This week in newspapers begins with broad coverage in Iltalehti (siirryt toiseen palveluun) of Finnish industries in need of workers. The paper headlines its piece by saying that other areas in addition to the marine industry (including ship-building) are also job-creators in the country.
Digitalisation is among the fields with employment opportunities, IL reports. The large-scale introduction of computers and other digital learning equipment in firms is an ample opportunity for recruitment, despite the fact that Finnish schools are struggling with the change.
A second place where workers are needed is the care industry, with the paper claiming that "thousands and thousands" of Finns can find work in social and healthcare sector positions – more than 100,000 by 2025, in fact.
"This is a field that people should certainly train for," says CEO Tuomas Mänttäri of the Association of Social Service employers in the tabloid.
Alleged jihadist links, health sector boom
Meanwhile top daily Helsingin Sanomat (siirryt toiseen palveluun) reports that the celebrated Finnish-Syrian Aleppo "toy smuggler" Rami Adham has ties to multiple jihadist organisations.
Adham has been praised in Finland for visiting Aleppo a full 28 times, bringing with him playthings for the children in the torn city and areas where aid organisation cannot go.
Adham is shown to pose with jihadist preacher Abdullah al-Muheisni, who Carnegia Centre researcher Aron Lund says in HS has worked with the al-Nusra Front. Other photographs show Adham dining with a group of men under a flag of the Islamic Front – an umbrella organisation that includes militant groups, many of them allegedly extremist.
Adham himself staunchly denies his jihadist connections.
"My work is one hundred percent humanitarian and I can't fathom how people can find the time to demonise it. My work cannot be done without the help of security attachments, who are all Free Syrian Army fighters," Adham says in HS, adding that al-Muheisni is a non-Islamist imam lauded by all Syrians.
Back in Finland, people here have been ramping up their attention to health insurance, says local paper Aamulehti (siirryt toiseen palveluun). The daily's ingress claims that about one million Finns currently have some form of insurance for their health.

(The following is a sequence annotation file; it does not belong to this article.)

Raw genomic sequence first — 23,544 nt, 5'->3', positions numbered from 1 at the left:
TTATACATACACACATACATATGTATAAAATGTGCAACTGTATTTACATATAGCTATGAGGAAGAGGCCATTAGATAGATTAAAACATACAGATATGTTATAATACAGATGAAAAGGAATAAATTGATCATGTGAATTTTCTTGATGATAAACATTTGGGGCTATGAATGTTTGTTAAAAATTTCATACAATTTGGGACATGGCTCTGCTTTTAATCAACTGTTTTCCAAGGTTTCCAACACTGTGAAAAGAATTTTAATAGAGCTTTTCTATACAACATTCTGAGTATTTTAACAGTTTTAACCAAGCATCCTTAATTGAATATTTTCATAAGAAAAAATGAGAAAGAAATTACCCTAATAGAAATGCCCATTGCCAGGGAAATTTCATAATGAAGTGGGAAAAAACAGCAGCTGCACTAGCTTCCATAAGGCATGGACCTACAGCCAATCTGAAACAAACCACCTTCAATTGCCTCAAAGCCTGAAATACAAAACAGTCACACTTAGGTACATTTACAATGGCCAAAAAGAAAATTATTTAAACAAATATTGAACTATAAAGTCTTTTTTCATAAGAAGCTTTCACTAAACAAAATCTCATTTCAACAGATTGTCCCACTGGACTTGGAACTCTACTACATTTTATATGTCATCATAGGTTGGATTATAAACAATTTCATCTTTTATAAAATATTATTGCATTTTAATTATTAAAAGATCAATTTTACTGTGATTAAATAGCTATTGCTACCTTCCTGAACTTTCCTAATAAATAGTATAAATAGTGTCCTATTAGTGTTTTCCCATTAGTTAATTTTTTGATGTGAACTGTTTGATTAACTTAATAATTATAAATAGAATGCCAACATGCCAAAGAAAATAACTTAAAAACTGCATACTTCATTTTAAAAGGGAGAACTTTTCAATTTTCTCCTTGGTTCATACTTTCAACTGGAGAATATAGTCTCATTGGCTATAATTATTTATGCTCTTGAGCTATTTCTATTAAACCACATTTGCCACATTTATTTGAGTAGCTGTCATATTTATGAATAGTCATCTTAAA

"People want to ensure that they have quick access to quality care in the event of an illness or accident," says Olli Lehtilä from OP Insurance. "Paying for treatment on one's own dime is extremely expensive."
The Finnish health sector has grown by some 5-10 percent annually in recent times. With the proportion of private healthcare services on the rise, Lehtilä says that insurance-based funding will only grow in future. The current situation is not all roses.
"The fact is that we take better care of our cars and possessions than ourselves. We insure our houses and vehicles, even though taking care of ourselves and our families should come first," says Lehtilä in AL.
Saara Aalto in X Factor top 10
Finally in entertainment news, Finnish singing sensation Saara Aalto was officially chosen to continue into one of the final stages of the popular X Factor TV talent show on Sunday, reports Ilta-Sanomat (siirryt toiseen palveluun) among others.
Aalto first found herself among the three contestants most likely to be dropped, but she squeaked her way past a judges' tie with fellow competitor Freddy Parker, who received fewer audience votes.
Eight more live X Factor UK broadcasts are forthcoming, with the winner announced on December 11.